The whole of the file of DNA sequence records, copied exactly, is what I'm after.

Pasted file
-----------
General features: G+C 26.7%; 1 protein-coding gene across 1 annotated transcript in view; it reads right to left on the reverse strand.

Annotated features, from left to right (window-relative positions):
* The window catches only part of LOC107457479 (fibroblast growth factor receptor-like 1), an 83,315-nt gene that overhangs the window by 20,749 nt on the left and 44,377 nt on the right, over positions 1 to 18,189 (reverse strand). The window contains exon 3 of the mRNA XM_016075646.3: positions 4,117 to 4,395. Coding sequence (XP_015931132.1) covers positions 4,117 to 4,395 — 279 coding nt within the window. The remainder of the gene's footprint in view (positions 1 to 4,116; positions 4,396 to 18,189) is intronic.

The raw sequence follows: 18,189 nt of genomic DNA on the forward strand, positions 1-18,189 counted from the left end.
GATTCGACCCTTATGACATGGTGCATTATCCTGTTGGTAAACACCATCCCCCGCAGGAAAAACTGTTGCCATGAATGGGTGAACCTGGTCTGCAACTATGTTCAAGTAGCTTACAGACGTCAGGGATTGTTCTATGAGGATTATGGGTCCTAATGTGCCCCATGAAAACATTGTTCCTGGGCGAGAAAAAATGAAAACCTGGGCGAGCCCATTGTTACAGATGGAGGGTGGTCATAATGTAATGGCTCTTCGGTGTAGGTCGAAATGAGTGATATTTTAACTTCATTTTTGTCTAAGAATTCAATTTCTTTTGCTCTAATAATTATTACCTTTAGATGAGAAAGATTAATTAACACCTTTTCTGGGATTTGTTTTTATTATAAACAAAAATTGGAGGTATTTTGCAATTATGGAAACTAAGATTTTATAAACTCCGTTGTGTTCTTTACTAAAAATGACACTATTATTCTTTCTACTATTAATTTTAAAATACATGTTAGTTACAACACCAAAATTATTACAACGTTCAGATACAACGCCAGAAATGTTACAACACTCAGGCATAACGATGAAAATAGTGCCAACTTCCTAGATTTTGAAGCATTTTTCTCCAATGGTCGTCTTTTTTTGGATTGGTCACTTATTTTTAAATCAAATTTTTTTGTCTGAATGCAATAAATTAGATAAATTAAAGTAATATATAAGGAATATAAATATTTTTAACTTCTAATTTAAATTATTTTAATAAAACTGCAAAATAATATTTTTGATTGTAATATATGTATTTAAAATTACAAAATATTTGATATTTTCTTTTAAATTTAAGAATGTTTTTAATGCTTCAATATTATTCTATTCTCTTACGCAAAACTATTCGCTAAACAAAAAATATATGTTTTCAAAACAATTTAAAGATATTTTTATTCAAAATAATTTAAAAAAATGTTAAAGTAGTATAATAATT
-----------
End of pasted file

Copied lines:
General features: G+C 26.7%; 1 protein-coding gene across 1 annotated transcript in view; it reads right to left on the reverse strand.

Annotated features, from left to right (window-relative positions):
* The window catches only part of LOC107457479 (fibroblast growth factor receptor-like 1), an 83,315-nt gene that overhangs the window by 20,749 nt on the left and 44,377 nt on the right, over positions 1 to 18,189 (reverse strand). The window contains exon 3 of the mRNA XM_016075646.3: positions 4,117 to 4,395. Coding sequence (XP_015931132.1) covers positions 4,117 to 4,395 — 279 coding nt within the window. The remainder of the gene's footprint in view (positions 1 to 4,116; positions 4,396 to 18,189) is intronic.

The raw sequence follows: 18,189 nt of genomic DNA on the forward strand, positions 1-18,189 counted from the left end.
GATTCGACCCTTATGACATGGTGCATTATCCTGTTGGTAAACACCATCCCCCGCAGGAAAAACTGTTGCCATGAATGGGTGAACCTGGTCTGCAACTATGTTCAAGTAGCTTACAGACGTCAGGGATTGTTCTATGAGGATTATGGGTCCTAATGTGCCCCATGAAAACATTGTTCCTGGGCGAGAAAAAATGAAAACCTGGGCGAGCCCATTGTTACAGATGGAGGGTGGTCATAATGTAATGGCTCTTCGGTGTAGGTCGAAATGAGTGATATTTTAACTTCATTTTTGTCTAAGAATTCAATTTCTTTTGCTCTAATAATTATTACCTTTAGATGAGAAAGATTAATTAACACCTTTTCTGGGATTTGTTTTTATTATAAACAAAAATTGGAGGTATTTTGCAATTATGGAAACTAAGATTTTATAAACTCCGTTGTGTTCTTTACTAAAAATGACACTATTATTCTTTCTACTATTAATTTTAAAATACATGTTAGTTACAACACCAAAATTATTACAACGTTCAGATACAACGCCAGAAATGTTACAACACTCAGGCATAACGATGAAAATAGTGCCAACTTCCTAGATTTTGAAGCATTTTTCTCCAATGGTCGTCTTTTTTTGGATTGGTCACTTATTTTTAAATCAAATTTTTTTGTCTGAATGCAATAAATTAGATAAATTAAAGTAATATATAAGGAATATAAATATTTTTAACTTCTAATTTAAATTATTTTAATAAAACTGCAAAATAATATTTTTGATTGTAATATATGTATTTAAAATTACAAAATATTTGATATTTTCTTTTAAATTTAAGAATGTTTTTAATGCTTCAATATTATTCTATTCTCTTACGCAAAACTATTCGCTAAACAAAAAATATATGTTTTCAAAACAATTTAAAGATATTTTTATTCAAAATAATTTAAAAAAATGTTAAAGTAGTATAATAATT